Why? - August 17, 2017 at 5:54pm
And what is the purpose of this guy publishing the key? Does it help consumers/users in any way, or was it a total dick move?
KGIII - August 17, 2017 at 8:20pm
That is how security works. We have no idea if others have done it and kept it hidden for nefarious reasons. This also enables more people to check for exploits.
Ledow - August 17, 2017 at 10:21pm
Every device has the same base key used in the same process. If one guy can discover this, then the "security" of that entire system, from the fancy sensors to the security processor itself, is useless against actual targeted attacks. Publishing the key: a) makes it easy to prove he's actually done it, b) prompts Apple to secure their system better and change a key that ANYONE could discover but which secures all their products, c) makes it possible to analyse the protocol that's hidden behind the key for stupid and obvious vulnerabilities (e.g. things Apple might have hoped nobody would ever discover because they wouldn't know the key), d) allows third-party repairs and components to Apple devices (at least, the potential for, temporarily, until they update it). Honestly, NOT publishing it isn't doing anyone any favours. Anyone who wanted to could read his method and follow the same path to get the same keys. Anyone who has the key now will be required to change it (if Apple have half-a-brain). It's like saying "Why publish the CSS key for DVD playback?" - because it's not "secure" at all, proven by the fact that someone obtained the key, and anyone with the same amount of technical skill could do the same and put it on the web or secretly use it against you too. Rather than "security by obscurity" (i.e. let's pretend it never happened and try to scrub all traces of the key from the Internet), when a key is compromised, it should be revoked, reissued, and the design reconfigured so that it's not as easy to compromise the next device. Otherwise you are quite literally just saying "Sshh, we know it's useless, security-wise.... don't tell anyone!".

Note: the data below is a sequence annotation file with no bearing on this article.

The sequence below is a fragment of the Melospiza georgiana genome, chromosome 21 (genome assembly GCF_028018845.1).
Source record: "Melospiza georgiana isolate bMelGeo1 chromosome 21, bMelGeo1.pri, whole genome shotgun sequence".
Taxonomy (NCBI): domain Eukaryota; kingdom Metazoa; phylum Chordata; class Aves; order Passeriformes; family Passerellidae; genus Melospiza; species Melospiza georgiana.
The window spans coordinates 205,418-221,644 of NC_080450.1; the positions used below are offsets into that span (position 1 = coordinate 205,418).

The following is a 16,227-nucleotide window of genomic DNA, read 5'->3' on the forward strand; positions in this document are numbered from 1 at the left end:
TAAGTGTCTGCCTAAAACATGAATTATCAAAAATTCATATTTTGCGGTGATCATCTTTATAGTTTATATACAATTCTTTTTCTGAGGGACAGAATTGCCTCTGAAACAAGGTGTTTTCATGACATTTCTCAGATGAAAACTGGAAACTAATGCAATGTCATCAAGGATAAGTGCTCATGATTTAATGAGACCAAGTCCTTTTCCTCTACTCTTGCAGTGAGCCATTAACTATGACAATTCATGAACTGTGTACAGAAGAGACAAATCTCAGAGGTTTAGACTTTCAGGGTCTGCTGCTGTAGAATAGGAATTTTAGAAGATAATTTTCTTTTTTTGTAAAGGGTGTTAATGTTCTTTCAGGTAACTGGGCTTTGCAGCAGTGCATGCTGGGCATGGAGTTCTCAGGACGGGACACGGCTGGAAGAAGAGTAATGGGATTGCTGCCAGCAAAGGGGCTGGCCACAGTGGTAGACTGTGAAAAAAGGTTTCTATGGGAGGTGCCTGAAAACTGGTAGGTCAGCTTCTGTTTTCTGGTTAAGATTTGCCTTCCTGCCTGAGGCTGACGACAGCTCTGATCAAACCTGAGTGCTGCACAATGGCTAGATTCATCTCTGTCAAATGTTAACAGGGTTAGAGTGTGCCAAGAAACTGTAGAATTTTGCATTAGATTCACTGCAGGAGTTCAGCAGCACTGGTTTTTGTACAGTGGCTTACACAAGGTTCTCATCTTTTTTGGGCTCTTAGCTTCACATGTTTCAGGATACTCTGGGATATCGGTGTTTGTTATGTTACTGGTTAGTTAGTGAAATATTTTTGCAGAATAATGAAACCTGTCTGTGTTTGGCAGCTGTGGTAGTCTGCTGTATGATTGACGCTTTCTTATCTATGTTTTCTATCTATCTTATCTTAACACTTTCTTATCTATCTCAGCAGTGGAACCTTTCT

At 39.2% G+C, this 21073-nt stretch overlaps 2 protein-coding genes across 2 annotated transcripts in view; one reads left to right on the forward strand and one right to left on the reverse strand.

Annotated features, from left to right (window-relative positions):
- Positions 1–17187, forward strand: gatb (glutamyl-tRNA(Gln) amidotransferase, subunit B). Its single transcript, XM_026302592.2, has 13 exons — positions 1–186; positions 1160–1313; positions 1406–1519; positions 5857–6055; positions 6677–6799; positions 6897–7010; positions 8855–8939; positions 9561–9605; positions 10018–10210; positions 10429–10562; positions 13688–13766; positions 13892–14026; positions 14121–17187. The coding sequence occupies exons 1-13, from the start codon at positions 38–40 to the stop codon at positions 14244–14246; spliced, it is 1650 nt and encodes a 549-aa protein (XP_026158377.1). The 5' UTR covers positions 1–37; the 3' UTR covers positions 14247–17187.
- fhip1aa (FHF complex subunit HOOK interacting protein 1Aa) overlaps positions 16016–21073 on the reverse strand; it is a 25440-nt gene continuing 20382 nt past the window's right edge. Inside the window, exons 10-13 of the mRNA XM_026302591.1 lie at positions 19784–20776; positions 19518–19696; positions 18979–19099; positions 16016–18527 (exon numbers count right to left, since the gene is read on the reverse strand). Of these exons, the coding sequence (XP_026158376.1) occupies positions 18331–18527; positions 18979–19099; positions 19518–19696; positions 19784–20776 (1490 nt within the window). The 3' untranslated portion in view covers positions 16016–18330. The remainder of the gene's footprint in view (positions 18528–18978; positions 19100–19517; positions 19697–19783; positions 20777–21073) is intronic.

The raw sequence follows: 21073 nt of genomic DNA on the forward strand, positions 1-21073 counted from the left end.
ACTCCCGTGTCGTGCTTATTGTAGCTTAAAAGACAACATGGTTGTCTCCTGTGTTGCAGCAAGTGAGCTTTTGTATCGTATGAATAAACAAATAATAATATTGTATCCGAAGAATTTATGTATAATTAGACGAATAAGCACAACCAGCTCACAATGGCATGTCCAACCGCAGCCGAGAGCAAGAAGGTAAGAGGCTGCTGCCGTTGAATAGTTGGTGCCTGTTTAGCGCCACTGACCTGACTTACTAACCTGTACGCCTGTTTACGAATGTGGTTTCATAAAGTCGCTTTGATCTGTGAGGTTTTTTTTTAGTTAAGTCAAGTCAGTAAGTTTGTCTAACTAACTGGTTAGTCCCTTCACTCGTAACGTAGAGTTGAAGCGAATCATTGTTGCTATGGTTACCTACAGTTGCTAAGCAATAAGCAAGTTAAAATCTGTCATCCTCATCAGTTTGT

xerub - August 17, 2017 at 10:28pm
Well put, sir.
Paul - August 17, 2017 at 1:48pm
Apple will fix this alleged security breach. They have built their reputation on security. I refuse to think otherwise.
Userone - August 17, 2017 at 2:18pm
You just have to believe in Apple! Sounds like a religious thing for you
stevenlacross - August 17, 2017 at 3:02pm
Once the hardware encryption keys are compromised, there's nothing Apple can do besides change the way the keys are decrypted on the iPhone 8, because it's not software it can't be updated in a software patch.
Wm - August 17, 2017 at 10:04pm
It can. The package only has to be signed by the master key, same as an IPSW package for the general OS. Updating the SE is ultimately not more complicated than updating the baseband.
odedoo1 - August 17, 2017 at 1:15pm
There goes what Apple have built their name on " SECURITY"
komo - August 17, 2017 at 7:55am
The way to steal from apple pay